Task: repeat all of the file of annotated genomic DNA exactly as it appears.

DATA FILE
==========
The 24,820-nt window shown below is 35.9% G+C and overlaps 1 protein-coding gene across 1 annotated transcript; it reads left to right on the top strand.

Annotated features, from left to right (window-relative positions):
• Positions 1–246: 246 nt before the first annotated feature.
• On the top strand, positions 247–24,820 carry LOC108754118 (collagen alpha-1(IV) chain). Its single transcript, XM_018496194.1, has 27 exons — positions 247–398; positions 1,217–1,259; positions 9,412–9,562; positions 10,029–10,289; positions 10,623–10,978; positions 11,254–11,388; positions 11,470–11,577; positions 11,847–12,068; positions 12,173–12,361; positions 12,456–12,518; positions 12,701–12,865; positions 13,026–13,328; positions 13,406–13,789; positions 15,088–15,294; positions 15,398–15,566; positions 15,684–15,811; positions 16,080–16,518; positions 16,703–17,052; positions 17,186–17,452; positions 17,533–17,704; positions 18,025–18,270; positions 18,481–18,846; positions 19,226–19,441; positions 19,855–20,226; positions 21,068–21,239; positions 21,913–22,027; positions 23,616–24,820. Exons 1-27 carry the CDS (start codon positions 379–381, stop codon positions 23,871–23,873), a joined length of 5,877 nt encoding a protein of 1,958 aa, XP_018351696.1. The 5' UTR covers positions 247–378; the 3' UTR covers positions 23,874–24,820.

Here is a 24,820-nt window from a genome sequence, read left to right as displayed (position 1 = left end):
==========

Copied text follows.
The 24,820-nt window shown below is 35.9% G+C and overlaps 1 protein-coding gene across 1 annotated transcript; it reads left to right on the top strand.

Annotated features, from left to right (window-relative positions):
• Positions 1–246: 246 nt before the first annotated feature.
• On the top strand, positions 247–24,820 carry LOC108754118 (collagen alpha-1(IV) chain). Its single transcript, XM_018496194.1, has 27 exons — positions 247–398; positions 1,217–1,259; positions 9,412–9,562; positions 10,029–10,289; positions 10,623–10,978; positions 11,254–11,388; positions 11,470–11,577; positions 11,847–12,068; positions 12,173–12,361; positions 12,456–12,518; positions 12,701–12,865; positions 13,026–13,328; positions 13,406–13,789; positions 15,088–15,294; positions 15,398–15,566; positions 15,684–15,811; positions 16,080–16,518; positions 16,703–17,052; positions 17,186–17,452; positions 17,533–17,704; positions 18,025–18,270; positions 18,481–18,846; positions 19,226–19,441; positions 19,855–20,226; positions 21,068–21,239; positions 21,913–22,027; positions 23,616–24,820. Exons 1-27 carry the CDS (start codon positions 379–381, stop codon positions 23,871–23,873), a joined length of 5,877 nt encoding a protein of 1,958 aa, XP_018351696.1. The 5' UTR covers positions 247–378; the 3' UTR covers positions 23,874–24,820.

Here is a 24,820-nt window from a genome sequence, read left to right as displayed (position 1 = left end):